A microscopic view of ion conduction through the K+ channel
JournalArticle (Originalarbeit in einer wissenschaftlichen Zeitschrift)
 
ID 57890
Author(s) Bernèche, Simon; Roux, Benoît
Author(s) at UniBasel Bernèche, Simon
Year 2003
Title A microscopic view of ion conduction through the K+ channel
Journal Proceedings of the National Academy of Sciences of the United States of America
Volume 100
Number 15
Pages / Article-Number 8644-8
Keywords molecular dynamics, Brownian dynamics, potential of mean force, membrane potential, Poisson-Boltzmann equation
Abstract

Recent results from x-ray crystallography and molecular dynamics free-energy simulations have revealed the existence of a number of specific cation-binding sites disposed along the narrow pore of the K+ channel from Streptomyces lividans (KcsA), suggesting that K+ ions might literally "hop" in single file from one binding site to the next as permeation proceeds. In support of this view, it was found that the ion configurations correspond to energy wells of similar depth and that ion translocation is opposed only by small energy barriers. Although such features of the multiion potential energy surface are certainly essential for achieving a high throughput rate, diffusional and dissipative dynamical factors must also be taken into consideration to understand how rapid conduction of K+ is possible. To elucidate the mechanism of ion conduction, we established a framework theory enabling the direct simulation of nonequilibrium fluxes by extending the results of molecular dynamics over macroscopically long times. In good accord with experimental measurements, the simulated maximum conductance of the channel at saturating concentration is on the order of 550 and 360 pS for outward and inward ions flux, respectively, with a unidirectional flux-ratio exponent of 3. Analysis of the ion-conduction process reveals a lack of equivalence between the cation-binding sites in the selectivity filter.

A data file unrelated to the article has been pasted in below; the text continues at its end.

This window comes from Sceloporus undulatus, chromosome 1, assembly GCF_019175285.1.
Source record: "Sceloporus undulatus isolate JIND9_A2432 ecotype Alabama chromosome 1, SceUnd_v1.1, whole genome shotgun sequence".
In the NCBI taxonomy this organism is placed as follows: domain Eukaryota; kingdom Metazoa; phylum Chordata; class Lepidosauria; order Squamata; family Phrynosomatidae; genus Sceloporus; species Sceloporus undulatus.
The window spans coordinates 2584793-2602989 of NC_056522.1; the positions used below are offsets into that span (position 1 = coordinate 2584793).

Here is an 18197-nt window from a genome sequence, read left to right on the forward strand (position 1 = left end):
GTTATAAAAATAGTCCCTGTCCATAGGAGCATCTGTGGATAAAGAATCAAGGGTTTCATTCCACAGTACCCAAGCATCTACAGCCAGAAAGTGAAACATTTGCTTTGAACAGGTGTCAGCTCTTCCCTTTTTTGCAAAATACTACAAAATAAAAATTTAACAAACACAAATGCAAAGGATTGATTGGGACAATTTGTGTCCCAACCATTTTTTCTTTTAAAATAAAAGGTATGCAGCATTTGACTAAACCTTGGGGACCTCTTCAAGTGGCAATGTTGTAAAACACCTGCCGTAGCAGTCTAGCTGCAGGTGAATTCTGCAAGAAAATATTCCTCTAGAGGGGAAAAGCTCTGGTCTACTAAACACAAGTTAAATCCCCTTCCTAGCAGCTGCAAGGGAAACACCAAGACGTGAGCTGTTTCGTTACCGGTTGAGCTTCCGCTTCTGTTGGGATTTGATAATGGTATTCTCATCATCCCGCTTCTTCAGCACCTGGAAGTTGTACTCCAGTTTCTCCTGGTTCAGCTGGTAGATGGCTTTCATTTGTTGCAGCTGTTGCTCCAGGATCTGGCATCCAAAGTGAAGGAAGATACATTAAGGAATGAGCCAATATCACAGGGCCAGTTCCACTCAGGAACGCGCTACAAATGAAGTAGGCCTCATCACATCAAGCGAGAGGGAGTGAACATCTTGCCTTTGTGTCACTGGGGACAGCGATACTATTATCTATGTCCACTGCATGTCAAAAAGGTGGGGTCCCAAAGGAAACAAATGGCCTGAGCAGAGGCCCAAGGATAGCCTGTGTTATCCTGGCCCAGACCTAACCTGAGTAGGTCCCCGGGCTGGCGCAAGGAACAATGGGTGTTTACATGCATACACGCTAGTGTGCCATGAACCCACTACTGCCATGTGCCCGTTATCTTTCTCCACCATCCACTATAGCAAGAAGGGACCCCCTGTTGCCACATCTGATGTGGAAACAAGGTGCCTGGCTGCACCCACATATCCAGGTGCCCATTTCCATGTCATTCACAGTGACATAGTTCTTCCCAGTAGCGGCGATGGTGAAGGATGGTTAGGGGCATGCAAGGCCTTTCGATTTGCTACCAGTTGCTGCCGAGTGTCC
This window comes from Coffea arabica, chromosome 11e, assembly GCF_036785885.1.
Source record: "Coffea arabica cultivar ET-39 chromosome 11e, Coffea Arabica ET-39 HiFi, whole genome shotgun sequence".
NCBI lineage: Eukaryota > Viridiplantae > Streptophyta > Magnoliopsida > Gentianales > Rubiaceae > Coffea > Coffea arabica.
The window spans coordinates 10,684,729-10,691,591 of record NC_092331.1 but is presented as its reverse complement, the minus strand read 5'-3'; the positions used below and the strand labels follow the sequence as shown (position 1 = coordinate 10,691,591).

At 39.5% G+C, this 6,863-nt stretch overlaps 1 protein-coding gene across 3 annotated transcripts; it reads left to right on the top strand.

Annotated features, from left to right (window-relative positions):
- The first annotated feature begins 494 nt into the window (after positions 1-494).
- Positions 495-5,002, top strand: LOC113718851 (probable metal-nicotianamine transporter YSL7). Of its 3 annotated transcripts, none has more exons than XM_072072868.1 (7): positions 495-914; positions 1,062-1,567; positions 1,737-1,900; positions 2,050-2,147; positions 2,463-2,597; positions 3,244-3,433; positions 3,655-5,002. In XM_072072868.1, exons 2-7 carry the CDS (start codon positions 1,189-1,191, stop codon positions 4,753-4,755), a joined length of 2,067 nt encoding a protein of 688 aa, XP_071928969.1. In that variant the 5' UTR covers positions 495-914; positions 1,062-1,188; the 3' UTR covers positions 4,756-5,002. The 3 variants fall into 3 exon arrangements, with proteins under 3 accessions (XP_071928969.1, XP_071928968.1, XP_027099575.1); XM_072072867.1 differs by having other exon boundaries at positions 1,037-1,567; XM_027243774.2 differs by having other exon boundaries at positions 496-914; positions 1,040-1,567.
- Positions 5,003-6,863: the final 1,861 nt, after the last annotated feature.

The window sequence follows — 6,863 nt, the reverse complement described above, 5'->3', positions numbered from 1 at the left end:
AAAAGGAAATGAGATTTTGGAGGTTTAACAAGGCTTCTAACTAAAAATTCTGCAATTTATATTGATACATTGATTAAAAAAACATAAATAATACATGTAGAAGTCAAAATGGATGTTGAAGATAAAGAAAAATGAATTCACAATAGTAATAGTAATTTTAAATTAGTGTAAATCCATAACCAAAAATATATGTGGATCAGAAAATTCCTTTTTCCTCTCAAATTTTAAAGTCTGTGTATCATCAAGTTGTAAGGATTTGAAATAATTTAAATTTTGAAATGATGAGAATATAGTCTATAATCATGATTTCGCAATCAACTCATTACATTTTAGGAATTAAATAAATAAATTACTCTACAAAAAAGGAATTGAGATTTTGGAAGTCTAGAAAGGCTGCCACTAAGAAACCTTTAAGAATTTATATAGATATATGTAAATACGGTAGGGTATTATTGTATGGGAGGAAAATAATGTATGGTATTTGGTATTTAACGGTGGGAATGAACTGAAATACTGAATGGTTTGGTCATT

Publisher National Academy of Sciences
ISSN/ISBN 0027-8424
edoc-URL http://edoc.unibas.ch/dok/A5249314
Full Text on edoc No
Digital Object Identifier DOI 10.1073/pnas.1431750100
PubMed ID http://www.ncbi.nlm.nih.gov/pubmed/12837936
ISI-Number WOS:000184371000011
Document type (ISI) Journal Article
 
   

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